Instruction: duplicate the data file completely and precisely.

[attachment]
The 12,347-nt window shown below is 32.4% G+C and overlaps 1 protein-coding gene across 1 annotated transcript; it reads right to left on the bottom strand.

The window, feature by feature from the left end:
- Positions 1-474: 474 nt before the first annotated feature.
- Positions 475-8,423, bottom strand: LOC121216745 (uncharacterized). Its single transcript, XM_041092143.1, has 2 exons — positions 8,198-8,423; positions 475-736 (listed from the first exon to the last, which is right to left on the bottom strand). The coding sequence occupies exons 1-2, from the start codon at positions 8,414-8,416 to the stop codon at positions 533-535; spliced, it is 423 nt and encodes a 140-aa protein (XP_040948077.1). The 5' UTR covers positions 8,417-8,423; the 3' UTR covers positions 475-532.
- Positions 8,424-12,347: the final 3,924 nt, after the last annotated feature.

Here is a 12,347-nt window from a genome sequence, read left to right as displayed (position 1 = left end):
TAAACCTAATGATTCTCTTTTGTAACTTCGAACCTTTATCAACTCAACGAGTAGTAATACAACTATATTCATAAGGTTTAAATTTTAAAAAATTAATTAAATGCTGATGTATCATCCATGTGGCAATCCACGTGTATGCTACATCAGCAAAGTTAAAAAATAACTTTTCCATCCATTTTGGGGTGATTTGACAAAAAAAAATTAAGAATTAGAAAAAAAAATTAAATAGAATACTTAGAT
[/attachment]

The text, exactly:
The 12,347-nt window shown below is 32.4% G+C and overlaps 1 protein-coding gene across 1 annotated transcript; it reads right to left on the bottom strand.

The window, feature by feature from the left end:
- Positions 1-474: 474 nt before the first annotated feature.
- Positions 475-8,423, bottom strand: LOC121216745 (uncharacterized). Its single transcript, XM_041092143.1, has 2 exons — positions 8,198-8,423; positions 475-736 (listed from the first exon to the last, which is right to left on the bottom strand). The coding sequence occupies exons 1-2, from the start codon at positions 8,414-8,416 to the stop codon at positions 533-535; spliced, it is 423 nt and encodes a 140-aa protein (XP_040948077.1). The 5' UTR covers positions 8,417-8,423; the 3' UTR covers positions 475-532.
- Positions 8,424-12,347: the final 3,924 nt, after the last annotated feature.

Here is a 12,347-nt window from a genome sequence, read left to right as displayed (position 1 = left end):
TAAACCTAATGATTCTCTTTTGTAACTTCGAACCTTTATCAACTCAACGAGTAGTAATACAACTATATTCATAAGGTTTAAATTTTAAAAAATTAATTAAATGCTGATGTATCATCCATGTGGCAATCCACGTGTATGCTACATCAGCAAAGTTAAAAAATAACTTTTCCATCCATTTTGGGGTGATTTGACAAAAAAAAATTAAGAATTAGAAAAAAAAATTAAATAGAATACTTAGAT